I think our culture needs to rethink just who we designate as our role models and heroes. We are constantly bombarded with images of people who are famous for simply being famous, and I think this attitude is spilling over into food and wine.
We have television networks that have elevated chefs to celebrity status. Chef Gordon Ramsey gets as much air time as Brad Pitt, it seems. The same thing is happening in wine, too. We are developing a culture of rock-star winemakers.
I am not saying that chefs or winemakers don’t deserve the praise and attention they are getting. Both professions require serious commitment, and both promise lifestyles centered on long hours in less-than-glorious working conditions. No, I don’t have anything against chefs and winemakers finally getting their due, but I do wonder how long they intend to hog the spotlight and deny it to those who make them look good.
I wonder when farmers are going to become our role models and heroes?
I am a winemaker, and I am proud of it. I also manage the vineyard from which I harvest the grapes that I make into wine, and honestly it is the farming that I am much more proud of.
The dirty little secret in both food and wine is that you cannot make a silk purse from a sow’s ear. No matter how talented a winemaker is, he or she cannot make a great wine from anything less than great fruit. I believe this so much that I will stand on any soapbox, anywhere, in nothing but my steel-toed boots, and yell it at the top of my lungs.
Growing wine is all about creating and maintaining a balance in the vineyard. A balance that is constantly threatened by weather, disease, and the vines’ own innate tendencies. I not only have to keep my vines healthy, I have to do so under constant threat of disease. Imagine there being a disease that you WILL get if you didn’t put on a specific lotion every 7 to 10 days. Imagine that even if you did put on this lotion, you might still get this disease. Imagine that this disease is capable of destroying you for an entire season. Now you start to get the idea.
At the same time that I am defending my vineyard from infections, I also have to manage its growth. I have to keep the vines’ growth going upward and do this by carefully using wires to keep the vine shoots separate so that their leaves overlap as little as possible. I have to remove the leaves from around the fruit manually so that the clusters get plenty of sunlight, crucial to preventing disease and developing flavors in the grapes themselves. When the shoots get too long, they have to be “topped” with a machete to a height that prevents them from casting a shadow on the vines in the rows next to them.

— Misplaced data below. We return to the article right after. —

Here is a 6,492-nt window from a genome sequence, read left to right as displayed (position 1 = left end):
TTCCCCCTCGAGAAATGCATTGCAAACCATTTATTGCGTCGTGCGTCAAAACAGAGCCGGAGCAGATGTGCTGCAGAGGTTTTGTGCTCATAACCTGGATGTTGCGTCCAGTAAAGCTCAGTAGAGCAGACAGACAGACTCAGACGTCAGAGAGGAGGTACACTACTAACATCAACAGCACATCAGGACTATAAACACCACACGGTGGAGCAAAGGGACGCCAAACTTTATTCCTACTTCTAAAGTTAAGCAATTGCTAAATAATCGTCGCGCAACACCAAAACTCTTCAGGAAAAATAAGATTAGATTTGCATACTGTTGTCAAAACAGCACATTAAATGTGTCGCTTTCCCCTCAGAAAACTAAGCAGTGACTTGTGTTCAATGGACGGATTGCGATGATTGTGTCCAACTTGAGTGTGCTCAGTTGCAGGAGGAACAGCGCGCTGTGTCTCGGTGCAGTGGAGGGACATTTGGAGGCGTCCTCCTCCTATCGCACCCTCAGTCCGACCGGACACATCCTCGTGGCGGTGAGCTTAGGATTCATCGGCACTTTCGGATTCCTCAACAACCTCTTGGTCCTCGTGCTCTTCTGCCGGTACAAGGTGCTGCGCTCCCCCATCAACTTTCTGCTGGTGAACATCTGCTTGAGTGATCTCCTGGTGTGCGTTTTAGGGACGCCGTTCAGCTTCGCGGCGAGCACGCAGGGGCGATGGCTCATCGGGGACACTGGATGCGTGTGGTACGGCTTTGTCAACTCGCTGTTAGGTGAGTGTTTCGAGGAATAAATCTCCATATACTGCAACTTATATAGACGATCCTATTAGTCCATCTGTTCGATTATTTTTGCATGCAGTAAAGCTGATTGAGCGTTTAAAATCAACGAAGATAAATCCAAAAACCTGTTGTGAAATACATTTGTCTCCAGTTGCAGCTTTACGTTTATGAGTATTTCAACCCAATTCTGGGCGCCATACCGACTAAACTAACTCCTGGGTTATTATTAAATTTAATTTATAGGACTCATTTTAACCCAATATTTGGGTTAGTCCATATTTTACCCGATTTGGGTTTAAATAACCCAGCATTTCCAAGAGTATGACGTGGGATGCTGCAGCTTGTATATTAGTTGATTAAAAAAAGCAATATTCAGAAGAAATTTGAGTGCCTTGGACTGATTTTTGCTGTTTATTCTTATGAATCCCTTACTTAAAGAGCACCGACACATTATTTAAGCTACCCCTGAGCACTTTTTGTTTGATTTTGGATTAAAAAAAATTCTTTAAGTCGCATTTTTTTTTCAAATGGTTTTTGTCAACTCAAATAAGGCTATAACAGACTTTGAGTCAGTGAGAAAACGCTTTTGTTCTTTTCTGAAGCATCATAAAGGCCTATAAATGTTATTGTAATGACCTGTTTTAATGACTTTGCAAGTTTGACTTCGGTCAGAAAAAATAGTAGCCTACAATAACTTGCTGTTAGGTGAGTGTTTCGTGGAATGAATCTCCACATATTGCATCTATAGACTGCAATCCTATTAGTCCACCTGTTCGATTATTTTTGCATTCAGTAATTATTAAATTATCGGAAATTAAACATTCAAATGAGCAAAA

When it comes to quality wine, more grapes are not better. Excess clusters have to be removed. The remaining clusters have to have their “wings” and “shoulders” removed, as these parts of the cluster will ripen at a different rate than the rest of the cluster and impact wine quality. The vines are constantly being physically adjusted, by hand, to keep the canopy of leaves open so that air and light can penetrate. Fruit not getting enough sun will be susceptible to disease and will not ripen properly and will result in poor-tasting wine. Fruit getting too much sun will taste cooked and be tannic and bitter.
Then there is the vineyard floor. Directly beneath the vine I want no weeds, as they will grow into the fruit and increase the possibility of disease. The weeds must be removed.
Between the rows I want some vegetation to attract beneficial insects that will work for me and keep pathogenic insect populations under control. Too much vegetation will compete with the vines for water and nutrients and reduce their ability to grow. A balance must be met.
The soil must have enough nutrients to support the vines’ growth, but too many nutrients will make the vines grow vigorously, reducing fruit quality (and thus wine quality) and increasing the potential for disease.
In my case, I want to do all of this without the use of herbicides or synthetic pesticides, in a sustainable manner, relying on expensive hand labor. There is no recipe or book to follow; each season gives me a new set of challenges to meet. Complacency will result in failure. Even the best efforts will not, in some years, be enough. Mother Nature is ambivalent about my success.
If my efforts and abilities as a farmer are good enough, I will bring into the winery fruit with the potential to become great wine. If the wines reach that potential I, the winemaker, will get all the credit even though I, the vineyard manager, is much more deserving of it.
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